mike_walsh (4/2/2009) I agree doesn't translate to a fire scene but so far it has worked for me in SQL and the Ambulance.
I thought about this at lunch and I actually think that while the analogy may not fit a lot of the steps still fit into a "rely on training" type of situation. You may not have time to go to checklists like I blogged about here comparing doctors,chefs,pilots and DBAs. You may also end up skipping some steps but the same general pattern works in those look and act type scenarios. I also hope that whoever has incident command is thinking through them, the IC at a fire is supposed to work with the other members of command (Safety, Operations, Medical, etc) and make informed decisions. Even the operations leads in the fire should practice some of the below. For a sturcture fire:
1. Gather initial information - What type of structure? What other hazards are around? Live high voltage lines lying in a puddle? People inside or just a structure? Propane tank? Any law enforcement concerns? Traffic safety hazards? Water supply?
2. Prepare your mind - En route to the call, what is your job? You are going back to your training but what role are you in, think through it, know it and prepare to do it.
3. Work as a team - So very important in a fire. You don't have to think about this, training has hopefully beaten it into you but you go in as a team and, Lord willing, come out as a team.
4. Plan your attack - Victims trapped? You will be more aggressive (but still not stupid). Just property? Is the fire contained enough to send a crew in? Where will you approach from? Where will you put emergency ladders for dumping out of the house in a pinch? How is the structural integrity?
5. Don’t be afraid of asking for help - Confirm a command if you aren't sure, bring in mutual aid early, etc.
6. Formulate a problem statement and verify it with all parties! - This one is sort of easy.. There's some red stuff that needs wet stuff 😉 This is sort of an assumed portion here and probably superflous.
a. We also looked at the entire picture and didn’t develop tunnel vision. - Were you so focused on the flames or screams that you missed you were about to kill yourself with that pole to house electrical line flapping in the breeze?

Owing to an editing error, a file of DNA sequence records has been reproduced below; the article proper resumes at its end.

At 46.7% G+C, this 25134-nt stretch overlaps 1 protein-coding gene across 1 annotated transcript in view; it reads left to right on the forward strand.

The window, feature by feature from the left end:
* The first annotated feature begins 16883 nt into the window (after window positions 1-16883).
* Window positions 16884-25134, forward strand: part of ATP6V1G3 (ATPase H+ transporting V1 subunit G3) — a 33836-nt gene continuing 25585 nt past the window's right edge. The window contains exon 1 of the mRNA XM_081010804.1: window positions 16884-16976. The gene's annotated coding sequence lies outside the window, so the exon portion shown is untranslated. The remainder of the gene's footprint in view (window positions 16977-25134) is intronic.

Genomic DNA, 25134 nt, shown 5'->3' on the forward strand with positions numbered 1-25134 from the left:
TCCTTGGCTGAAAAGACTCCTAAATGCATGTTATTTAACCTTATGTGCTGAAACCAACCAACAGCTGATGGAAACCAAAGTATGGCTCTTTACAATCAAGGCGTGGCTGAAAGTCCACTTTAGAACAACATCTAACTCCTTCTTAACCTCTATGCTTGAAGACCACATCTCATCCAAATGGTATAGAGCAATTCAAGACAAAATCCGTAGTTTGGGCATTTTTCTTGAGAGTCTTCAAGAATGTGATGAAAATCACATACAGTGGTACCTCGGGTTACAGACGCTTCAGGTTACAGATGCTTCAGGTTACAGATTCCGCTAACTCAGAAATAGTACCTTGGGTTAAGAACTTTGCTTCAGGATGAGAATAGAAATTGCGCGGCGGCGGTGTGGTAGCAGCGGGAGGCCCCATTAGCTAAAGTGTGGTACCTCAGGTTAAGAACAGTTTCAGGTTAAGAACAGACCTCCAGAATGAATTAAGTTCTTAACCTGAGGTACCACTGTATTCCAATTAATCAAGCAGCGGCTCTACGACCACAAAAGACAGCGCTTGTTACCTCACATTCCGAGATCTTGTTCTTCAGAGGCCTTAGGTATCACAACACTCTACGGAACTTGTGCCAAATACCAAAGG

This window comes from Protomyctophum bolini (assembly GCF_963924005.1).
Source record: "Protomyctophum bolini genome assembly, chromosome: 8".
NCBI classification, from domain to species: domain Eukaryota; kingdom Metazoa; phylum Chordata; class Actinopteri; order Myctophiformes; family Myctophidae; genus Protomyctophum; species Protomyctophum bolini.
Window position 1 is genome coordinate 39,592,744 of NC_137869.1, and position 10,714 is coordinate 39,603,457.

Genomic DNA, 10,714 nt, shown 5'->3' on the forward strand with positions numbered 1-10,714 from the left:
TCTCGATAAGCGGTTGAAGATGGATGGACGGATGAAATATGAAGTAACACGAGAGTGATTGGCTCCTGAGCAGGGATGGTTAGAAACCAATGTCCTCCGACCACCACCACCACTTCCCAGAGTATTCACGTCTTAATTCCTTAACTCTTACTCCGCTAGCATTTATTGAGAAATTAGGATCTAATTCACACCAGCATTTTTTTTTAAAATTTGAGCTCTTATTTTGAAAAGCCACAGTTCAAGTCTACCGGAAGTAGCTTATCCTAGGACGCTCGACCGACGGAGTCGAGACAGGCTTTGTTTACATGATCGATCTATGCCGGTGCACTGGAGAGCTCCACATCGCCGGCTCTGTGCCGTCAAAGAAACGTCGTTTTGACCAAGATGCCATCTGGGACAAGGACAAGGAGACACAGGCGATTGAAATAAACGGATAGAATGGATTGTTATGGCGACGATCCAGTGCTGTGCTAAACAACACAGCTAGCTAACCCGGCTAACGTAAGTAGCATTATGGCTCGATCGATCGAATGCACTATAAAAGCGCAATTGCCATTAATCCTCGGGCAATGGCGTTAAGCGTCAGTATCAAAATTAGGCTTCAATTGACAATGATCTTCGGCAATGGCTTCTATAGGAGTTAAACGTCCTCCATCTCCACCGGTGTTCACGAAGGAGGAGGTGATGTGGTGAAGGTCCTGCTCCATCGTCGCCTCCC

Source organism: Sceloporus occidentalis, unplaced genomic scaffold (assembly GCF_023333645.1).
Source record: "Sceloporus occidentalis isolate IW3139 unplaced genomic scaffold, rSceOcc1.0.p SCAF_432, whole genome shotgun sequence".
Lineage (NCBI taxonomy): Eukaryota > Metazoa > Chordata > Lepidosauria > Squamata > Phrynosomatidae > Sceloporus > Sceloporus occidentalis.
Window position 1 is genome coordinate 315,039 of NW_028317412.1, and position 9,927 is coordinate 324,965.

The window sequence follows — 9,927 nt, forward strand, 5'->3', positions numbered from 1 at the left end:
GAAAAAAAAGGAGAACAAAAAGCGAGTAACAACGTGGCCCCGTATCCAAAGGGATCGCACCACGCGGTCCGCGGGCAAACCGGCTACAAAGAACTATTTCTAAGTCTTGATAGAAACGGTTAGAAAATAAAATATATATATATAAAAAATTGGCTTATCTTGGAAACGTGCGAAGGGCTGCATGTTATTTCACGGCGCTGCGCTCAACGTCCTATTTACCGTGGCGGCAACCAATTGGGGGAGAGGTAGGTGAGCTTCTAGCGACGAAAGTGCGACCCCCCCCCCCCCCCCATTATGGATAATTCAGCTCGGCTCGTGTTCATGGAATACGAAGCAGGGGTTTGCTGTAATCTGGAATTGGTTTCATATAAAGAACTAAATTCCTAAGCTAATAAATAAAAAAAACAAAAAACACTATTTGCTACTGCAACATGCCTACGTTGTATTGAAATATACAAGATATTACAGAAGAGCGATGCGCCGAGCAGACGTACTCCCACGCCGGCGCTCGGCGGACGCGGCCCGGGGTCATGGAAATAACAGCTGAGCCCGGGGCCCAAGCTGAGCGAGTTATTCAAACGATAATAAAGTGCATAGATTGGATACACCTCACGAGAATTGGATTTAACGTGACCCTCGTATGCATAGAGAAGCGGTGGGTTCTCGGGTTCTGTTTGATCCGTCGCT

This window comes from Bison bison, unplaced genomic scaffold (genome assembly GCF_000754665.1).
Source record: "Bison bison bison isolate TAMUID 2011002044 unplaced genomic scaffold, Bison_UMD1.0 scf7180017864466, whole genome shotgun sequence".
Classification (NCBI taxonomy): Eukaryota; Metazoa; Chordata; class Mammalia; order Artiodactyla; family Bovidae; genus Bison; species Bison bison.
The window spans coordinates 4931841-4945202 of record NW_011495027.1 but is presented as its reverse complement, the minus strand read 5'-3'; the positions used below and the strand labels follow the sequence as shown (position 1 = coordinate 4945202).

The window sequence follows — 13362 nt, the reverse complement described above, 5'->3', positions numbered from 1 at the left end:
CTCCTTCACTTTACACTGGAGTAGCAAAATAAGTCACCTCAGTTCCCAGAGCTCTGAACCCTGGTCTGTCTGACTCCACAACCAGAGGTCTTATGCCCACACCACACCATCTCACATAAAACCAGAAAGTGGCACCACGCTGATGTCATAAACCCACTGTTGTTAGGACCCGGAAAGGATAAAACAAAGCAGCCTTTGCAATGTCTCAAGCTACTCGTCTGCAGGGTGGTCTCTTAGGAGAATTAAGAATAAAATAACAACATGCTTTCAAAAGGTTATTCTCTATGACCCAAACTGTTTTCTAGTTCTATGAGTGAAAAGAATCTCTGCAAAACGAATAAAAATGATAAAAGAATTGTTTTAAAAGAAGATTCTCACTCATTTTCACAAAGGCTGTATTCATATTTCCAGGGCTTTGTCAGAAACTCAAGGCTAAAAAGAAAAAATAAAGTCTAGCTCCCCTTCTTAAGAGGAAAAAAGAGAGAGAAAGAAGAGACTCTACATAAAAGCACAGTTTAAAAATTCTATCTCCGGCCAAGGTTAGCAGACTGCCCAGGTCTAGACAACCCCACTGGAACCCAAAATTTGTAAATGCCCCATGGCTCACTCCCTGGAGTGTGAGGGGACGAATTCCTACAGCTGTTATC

7. Remain Calm - Big Plus on the fire scene. Adrenaline is flowing in huge buckets already. Having a chief panic (and I have seen it) and get angry/flustered does no good. The crews will do stupid things and someone risks getting hurt (or worse). Stay in control.
8. Understand priority and if the issue is stable or declining - Speaks for itself in a fire, right? At what point do you go from offensive to defensive attack? Do you even skip offensive attack (in spite of reported entrapment) because it is far too dangerous?
9. Anticipate changes and plan ahead for worsening – RIT teams (Rapid Intervention Teams) are becoming more and more standard at fire scenes. It's a team all geared up, ready to go in and rescue downed firefighter(s). That is what they train for and they are outside waiting for that purpose. You have ambulances there even if no victims in case a firefighter gets hurt. You continue to monitor the house and surroundings looking for new hazards.
10. Use all of the information – You are using everything from the above steps in making your plans.
11. Documentation – Even here, insurance companies, training "opportunities", etc.
12. Clean up and preparation for next call – You hope there a lot of probationary firefighters around to roll hose. The last thing a bunch of exhausted firefighters want to do is clean up after themselves 😉
I agree, a lot of these steps are look and act type steps but even here you are not just looking only. Yes you are relying on training a LOT more but even still if you train for firecalls with a consistent methodology (which is what Incident Management Systems is for command/control aspects) it really does become just "another problem" to troubleshoot. Decisions come a lot faster and less alternative options are gone through or gone through a lot faster but I think the methodology does work.